Too many false alarms could mean new annual fee for Edmontonians with home security systems
The Edmonton Police Service is looking for feedback on a proposal to levy a new $15-per-year fee against anyone registering a home security system.
The fee is intended to help reduce the number of false alarms to which police are dispatched.
“Each year, the EPS receives more than 6,300 alarm calls for service, of which 98 per cent are false alarms,” reads a letter sent to 15,000 alarm permit holders by police.
Police say that many false calls puts a strain on resources.
Three years ago, police created a new verification system. After an alarm sounded, someone would call the homeowner to verify the alarm’s authenticity. The EPS website says the new measures have “significantly reduced the number of dispatched false alarms.” But the new letter says the practice also led to problems.
“Alarm permits have no expiry date. As a result, contact information for the permit holder and/or the associated key holders become out of date, making it difficult for police to reach a home or business owner to verify the emergency.”
The new annual fee would require alarm owners to re-register every year, keeping contact information current.
Currently, homeowners pay a one-time $30 alarm registration fee. They then pay $75 for every false alarm police respond to.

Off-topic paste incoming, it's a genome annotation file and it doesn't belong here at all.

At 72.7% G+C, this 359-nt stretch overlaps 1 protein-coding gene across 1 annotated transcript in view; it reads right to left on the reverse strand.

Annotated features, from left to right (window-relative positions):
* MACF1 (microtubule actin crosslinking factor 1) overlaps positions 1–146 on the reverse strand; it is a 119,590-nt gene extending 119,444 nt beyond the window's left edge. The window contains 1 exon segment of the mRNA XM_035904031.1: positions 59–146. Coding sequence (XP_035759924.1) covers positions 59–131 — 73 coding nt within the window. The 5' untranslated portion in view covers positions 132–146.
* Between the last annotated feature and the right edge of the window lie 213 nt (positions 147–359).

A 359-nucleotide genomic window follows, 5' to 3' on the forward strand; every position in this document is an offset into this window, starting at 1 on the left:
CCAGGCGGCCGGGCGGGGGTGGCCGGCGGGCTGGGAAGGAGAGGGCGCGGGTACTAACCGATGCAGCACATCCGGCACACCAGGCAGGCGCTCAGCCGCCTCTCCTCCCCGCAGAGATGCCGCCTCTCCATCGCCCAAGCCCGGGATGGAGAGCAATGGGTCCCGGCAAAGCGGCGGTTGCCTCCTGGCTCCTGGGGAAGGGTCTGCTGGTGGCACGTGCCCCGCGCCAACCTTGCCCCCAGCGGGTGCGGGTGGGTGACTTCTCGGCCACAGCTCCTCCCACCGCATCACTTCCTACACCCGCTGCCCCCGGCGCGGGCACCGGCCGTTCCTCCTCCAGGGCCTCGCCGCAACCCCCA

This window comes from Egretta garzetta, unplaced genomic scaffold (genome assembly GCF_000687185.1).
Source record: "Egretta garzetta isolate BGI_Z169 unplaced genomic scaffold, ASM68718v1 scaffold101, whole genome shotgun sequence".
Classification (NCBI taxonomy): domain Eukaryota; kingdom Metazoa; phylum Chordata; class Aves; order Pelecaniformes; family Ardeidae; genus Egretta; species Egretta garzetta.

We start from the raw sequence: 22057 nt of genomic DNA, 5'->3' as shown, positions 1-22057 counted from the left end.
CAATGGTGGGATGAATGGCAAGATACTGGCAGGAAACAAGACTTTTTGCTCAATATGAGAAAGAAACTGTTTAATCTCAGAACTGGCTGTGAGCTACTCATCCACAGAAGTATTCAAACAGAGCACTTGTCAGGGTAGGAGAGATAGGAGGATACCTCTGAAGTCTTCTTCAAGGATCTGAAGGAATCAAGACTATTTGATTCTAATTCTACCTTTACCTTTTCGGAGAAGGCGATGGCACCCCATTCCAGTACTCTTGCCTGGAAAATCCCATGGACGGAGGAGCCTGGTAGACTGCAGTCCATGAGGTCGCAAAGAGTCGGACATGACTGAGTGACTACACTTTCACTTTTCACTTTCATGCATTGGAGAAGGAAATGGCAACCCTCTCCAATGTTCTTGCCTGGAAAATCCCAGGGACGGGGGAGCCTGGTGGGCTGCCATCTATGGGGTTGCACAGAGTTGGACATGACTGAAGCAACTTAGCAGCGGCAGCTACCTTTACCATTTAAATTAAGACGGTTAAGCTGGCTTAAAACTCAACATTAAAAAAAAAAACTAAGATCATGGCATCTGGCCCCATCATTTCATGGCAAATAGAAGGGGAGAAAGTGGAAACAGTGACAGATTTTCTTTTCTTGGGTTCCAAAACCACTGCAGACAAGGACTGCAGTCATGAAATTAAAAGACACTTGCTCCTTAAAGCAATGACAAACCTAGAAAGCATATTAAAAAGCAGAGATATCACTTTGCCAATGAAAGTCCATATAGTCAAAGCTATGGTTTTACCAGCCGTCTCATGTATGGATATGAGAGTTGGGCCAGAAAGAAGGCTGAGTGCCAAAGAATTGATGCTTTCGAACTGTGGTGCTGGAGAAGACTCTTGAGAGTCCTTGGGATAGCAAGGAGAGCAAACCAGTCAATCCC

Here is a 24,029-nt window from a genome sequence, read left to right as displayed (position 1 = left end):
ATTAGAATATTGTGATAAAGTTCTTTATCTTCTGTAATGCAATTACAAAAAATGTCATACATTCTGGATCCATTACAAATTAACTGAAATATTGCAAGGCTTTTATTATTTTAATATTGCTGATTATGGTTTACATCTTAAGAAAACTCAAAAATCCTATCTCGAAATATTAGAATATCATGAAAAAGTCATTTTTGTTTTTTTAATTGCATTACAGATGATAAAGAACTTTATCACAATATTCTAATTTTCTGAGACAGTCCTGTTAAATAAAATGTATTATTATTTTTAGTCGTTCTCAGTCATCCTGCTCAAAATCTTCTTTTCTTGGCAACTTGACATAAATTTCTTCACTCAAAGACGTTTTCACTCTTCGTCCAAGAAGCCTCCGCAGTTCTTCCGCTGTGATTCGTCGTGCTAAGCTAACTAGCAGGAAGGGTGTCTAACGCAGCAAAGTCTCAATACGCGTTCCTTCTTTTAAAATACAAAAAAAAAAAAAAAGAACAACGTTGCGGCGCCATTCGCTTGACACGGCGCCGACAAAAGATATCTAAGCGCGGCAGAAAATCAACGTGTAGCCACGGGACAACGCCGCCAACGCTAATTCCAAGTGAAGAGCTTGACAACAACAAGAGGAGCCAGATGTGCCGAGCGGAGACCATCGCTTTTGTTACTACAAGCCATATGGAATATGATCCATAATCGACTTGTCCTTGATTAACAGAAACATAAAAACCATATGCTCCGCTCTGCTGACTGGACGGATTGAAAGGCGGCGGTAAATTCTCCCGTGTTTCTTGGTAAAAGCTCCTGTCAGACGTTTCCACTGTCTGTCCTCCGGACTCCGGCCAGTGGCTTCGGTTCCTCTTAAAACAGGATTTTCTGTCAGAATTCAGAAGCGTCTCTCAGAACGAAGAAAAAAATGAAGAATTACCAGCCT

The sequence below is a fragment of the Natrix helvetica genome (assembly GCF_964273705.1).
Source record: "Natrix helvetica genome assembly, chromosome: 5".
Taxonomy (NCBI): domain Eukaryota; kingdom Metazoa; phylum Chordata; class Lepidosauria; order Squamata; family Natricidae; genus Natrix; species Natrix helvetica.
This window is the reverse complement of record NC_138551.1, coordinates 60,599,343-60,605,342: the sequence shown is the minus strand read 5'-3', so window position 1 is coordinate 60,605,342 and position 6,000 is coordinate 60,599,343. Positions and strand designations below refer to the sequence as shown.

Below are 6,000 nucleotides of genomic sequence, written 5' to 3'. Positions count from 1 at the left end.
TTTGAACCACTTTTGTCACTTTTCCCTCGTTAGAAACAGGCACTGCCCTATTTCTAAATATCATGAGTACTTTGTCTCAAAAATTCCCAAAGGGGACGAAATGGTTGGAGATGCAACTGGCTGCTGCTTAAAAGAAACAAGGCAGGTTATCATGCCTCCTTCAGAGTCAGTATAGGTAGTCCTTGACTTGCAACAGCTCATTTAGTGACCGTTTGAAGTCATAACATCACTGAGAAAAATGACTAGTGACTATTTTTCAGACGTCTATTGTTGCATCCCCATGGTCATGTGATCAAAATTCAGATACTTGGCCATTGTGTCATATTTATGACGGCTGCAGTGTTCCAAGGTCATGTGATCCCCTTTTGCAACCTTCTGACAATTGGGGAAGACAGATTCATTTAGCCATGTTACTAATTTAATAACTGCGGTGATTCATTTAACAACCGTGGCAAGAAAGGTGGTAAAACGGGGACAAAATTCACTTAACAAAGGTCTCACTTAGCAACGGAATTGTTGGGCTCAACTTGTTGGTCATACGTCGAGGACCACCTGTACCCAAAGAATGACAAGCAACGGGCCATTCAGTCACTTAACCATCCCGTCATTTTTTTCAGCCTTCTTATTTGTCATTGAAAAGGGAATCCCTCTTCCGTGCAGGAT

The letter suggests the new $15 annual fee would be in addition to the $30 one-time charge, but a first false alarm would be free. Every subsequent false alarm would be subject to an increasing fine amount.
At the moment, police are only looking for feedback on the idea. The letter says a more formal proposal will be presented to Edmonton City Council this fall.
Edmonton police have not been available to answer questions on the plan.
City councillor Sarah Hamilton, who also sits on the police commission, says false alarms are a significant issue for police.
“There is a cost to false alarms,” said Hamilton, who added that it’s important to ask, “What’s the best way to do deal with this cost?”
Hamilton has questions. She wants to know how many home alarm users there are, how many times police are actually deployed to false alarms and how much that is costing the service.
Ultimately, city council must approve any new fee charged to alarm system owners.
“In order to bring in that kind of fee for service, you’d like to know there’s been an impact on the service being provided to Edmontonians.”
An annual municipal alarm fee isn’t that unusual. Calgary adopted its own $15 per year fee in 2017. It also required police to contact a homeowner after an alarm was tripped before dispatching an officer.
Following those changes, Calgary saw a 54 per cent decrease in false alarm calls compared to the same period in 2015.
Tony Miraglia has had an alarm for the last 20 years. It gives him peace of mind, even though there has never been an occasion when it was actually needed.
Miraglia says he’s fine with a new fee and that $15 every year isn’t that much.
“I can understand,” he said. “They just want to change the behaviour of people who have got these things and to pay more attention to what they’ve got.”
Police are asking the public if the proposed $15 per year fee is reasonable and if there’s a better way for the EPS to keep its alarm-related contact information up to date.
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